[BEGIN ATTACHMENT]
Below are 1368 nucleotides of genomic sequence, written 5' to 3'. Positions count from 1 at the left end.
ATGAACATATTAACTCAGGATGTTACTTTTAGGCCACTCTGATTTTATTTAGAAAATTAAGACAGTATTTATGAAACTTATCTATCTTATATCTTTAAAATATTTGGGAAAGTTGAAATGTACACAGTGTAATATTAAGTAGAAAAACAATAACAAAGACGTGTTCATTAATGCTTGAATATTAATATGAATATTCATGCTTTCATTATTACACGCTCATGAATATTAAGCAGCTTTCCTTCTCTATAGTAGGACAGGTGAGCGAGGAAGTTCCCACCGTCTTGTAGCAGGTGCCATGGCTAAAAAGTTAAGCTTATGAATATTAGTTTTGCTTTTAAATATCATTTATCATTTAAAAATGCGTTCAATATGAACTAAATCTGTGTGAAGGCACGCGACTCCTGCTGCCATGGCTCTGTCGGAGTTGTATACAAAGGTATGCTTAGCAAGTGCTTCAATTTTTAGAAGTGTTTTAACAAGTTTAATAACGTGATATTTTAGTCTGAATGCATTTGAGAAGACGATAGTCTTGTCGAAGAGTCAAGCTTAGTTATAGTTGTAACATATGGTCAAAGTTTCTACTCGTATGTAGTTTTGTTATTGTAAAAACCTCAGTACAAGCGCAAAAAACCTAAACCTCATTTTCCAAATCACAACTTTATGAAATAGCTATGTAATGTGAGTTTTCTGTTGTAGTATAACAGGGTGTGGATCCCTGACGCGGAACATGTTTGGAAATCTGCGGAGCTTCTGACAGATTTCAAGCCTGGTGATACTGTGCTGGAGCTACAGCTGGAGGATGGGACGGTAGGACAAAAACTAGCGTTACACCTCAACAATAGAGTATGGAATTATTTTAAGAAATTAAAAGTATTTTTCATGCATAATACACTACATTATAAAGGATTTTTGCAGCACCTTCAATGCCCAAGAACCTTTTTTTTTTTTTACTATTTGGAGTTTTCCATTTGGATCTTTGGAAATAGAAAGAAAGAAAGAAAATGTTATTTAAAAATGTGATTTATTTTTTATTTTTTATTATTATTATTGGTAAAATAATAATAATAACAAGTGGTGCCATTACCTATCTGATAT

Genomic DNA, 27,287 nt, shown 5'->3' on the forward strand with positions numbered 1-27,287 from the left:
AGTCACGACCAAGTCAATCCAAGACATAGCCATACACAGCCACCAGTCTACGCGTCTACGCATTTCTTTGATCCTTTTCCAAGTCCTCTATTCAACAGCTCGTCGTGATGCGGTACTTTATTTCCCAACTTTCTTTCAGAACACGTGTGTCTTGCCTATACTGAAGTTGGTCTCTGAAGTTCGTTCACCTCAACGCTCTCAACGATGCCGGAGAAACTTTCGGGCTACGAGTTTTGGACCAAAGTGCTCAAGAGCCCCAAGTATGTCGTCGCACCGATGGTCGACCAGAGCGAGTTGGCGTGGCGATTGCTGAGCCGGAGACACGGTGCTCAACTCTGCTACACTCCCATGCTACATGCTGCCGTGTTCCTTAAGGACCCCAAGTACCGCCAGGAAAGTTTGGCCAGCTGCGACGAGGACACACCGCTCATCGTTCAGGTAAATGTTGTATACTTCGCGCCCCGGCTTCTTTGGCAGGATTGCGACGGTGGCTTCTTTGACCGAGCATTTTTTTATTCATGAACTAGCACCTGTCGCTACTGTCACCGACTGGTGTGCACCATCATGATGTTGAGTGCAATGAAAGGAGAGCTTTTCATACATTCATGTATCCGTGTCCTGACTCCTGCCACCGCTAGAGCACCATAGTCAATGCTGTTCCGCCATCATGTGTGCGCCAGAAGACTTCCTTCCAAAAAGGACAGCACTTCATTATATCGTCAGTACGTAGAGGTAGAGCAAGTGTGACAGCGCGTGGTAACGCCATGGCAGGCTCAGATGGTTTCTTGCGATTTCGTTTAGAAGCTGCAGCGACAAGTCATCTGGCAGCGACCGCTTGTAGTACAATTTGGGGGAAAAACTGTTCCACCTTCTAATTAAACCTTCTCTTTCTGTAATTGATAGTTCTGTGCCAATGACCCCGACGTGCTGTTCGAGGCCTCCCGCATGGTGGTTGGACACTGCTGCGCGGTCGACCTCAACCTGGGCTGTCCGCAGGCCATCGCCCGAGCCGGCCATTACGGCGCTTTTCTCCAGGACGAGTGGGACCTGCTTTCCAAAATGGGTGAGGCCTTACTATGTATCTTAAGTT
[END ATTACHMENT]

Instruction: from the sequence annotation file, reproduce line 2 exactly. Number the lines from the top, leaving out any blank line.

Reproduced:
ATGAACATATTAACTCAGGATGTTACTTTTAGGCCACTCTGATTTTATTTAGAAAATTAAGACAGTATTTATGAAACTTATCTATCTTATATCTTTAAAATATTTGGGAAAGTTGAAATGTACACAGTGTAATATTAAGTAGAAAAACAATAACAAAGACGTGTTCATTAATGCTTGAATATTAATATGAATATTCATGCTTTCATTATTACACGCTCATGAATATTAAGCAGCTTTCCTTCTCTATAGTAGGACAGGTGAGCGAGGAAGTTCCCACCGTCTTGTAGCAGGTGCCATGGCTAAAAAGTTAAGCTTATGAATATTAGTTTTGCTTTTAAATATCATTTATCATTTAAAAATGCGTTCAATATGAACTAAATCTGTGTGAAGGCACGCGACTCCTGCTGCCATGGCTCTGTCGGAGTTGTATACAAAGGTATGCTTAGCAAGTGCTTCAATTTTTAGAAGTGTTTTAACAAGTTTAATAACGTGATATTTTAGTCTGAATGCATTTGAGAAGACGATAGTCTTGTCGAAGAGTCAAGCTTAGTTATAGTTGTAACATATGGTCAAAGTTTCTACTCGTATGTAGTTTTGTTATTGTAAAAACCTCAGTACAAGCGCAAAAAACCTAAACCTCATTTTCCAAATCACAACTTTATGAAATAGCTATGTAATGTGAGTTTTCTGTTGTAGTATAACAGGGTGTGGATCCCTGACGCGGAACATGTTTGGAAATCTGCGGAGCTTCTGACAGATTTCAAGCCTGGTGATACTGTGCTGGAGCTACAGCTGGAGGATGGGACGGTAGGACAAAAACTAGCGTTACACCTCAACAATAGAGTATGGAATTATTTTAAGAAATTAAAAGTATTTTTCATGCATAATACACTACATTATAAAGGATTTTTGCAGCACCTTCAATGCCCAAGAACCTTTTTTTTTTTTTACTATTTGGAGTTTTCCATTTGGATCTTTGGAAATAGAAAGAAAGAAAGAAAATGTTATTTAAAAATGTGATTTATTTTTTATTTTTTATTATTATTATTGGTAAAATAATAATAATAACAAGTGGTGCCATTACCTATCTGATAT